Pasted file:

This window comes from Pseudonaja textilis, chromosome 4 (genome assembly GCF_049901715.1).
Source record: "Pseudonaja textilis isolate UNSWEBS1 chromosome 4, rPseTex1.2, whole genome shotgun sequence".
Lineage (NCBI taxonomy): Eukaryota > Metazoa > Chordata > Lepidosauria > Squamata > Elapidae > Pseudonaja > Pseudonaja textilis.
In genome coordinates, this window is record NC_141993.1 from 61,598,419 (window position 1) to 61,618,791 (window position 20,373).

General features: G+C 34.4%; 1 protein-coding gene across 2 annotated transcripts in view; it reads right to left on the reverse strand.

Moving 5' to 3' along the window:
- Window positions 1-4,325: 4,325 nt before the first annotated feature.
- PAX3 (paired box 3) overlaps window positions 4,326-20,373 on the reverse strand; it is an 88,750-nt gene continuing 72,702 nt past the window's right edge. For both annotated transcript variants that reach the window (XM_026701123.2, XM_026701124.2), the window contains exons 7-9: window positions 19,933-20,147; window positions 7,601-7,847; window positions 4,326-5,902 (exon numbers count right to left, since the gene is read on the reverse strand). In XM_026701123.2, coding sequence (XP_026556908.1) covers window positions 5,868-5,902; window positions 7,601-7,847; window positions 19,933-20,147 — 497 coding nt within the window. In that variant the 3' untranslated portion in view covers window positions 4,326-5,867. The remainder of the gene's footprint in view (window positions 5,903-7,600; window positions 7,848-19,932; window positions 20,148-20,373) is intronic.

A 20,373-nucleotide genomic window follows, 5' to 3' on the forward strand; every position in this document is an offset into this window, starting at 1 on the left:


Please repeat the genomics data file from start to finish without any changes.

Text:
This window comes from Pseudonaja textilis, chromosome 4 (genome assembly GCF_049901715.1).
Source record: "Pseudonaja textilis isolate UNSWEBS1 chromosome 4, rPseTex1.2, whole genome shotgun sequence".
Lineage (NCBI taxonomy): Eukaryota > Metazoa > Chordata > Lepidosauria > Squamata > Elapidae > Pseudonaja > Pseudonaja textilis.
In genome coordinates, this window is record NC_141993.1 from 61,598,419 (window position 1) to 61,618,791 (window position 20,373).

General features: G+C 34.4%; 1 protein-coding gene across 2 annotated transcripts in view; it reads right to left on the reverse strand.

Moving 5' to 3' along the window:
- Window positions 1-4,325: 4,325 nt before the first annotated feature.
- PAX3 (paired box 3) overlaps window positions 4,326-20,373 on the reverse strand; it is an 88,750-nt gene continuing 72,702 nt past the window's right edge. For both annotated transcript variants that reach the window (XM_026701123.2, XM_026701124.2), the window contains exons 7-9: window positions 19,933-20,147; window positions 7,601-7,847; window positions 4,326-5,902 (exon numbers count right to left, since the gene is read on the reverse strand). In XM_026701123.2, coding sequence (XP_026556908.1) covers window positions 5,868-5,902; window positions 7,601-7,847; window positions 19,933-20,147 — 497 coding nt within the window. In that variant the 3' untranslated portion in view covers window positions 4,326-5,867. The remainder of the gene's footprint in view (window positions 5,903-7,600; window positions 7,848-19,932; window positions 20,148-20,373) is intronic.

A 20,373-nucleotide genomic window follows, 5' to 3' on the forward strand; every position in this document is an offset into this window, starting at 1 on the left: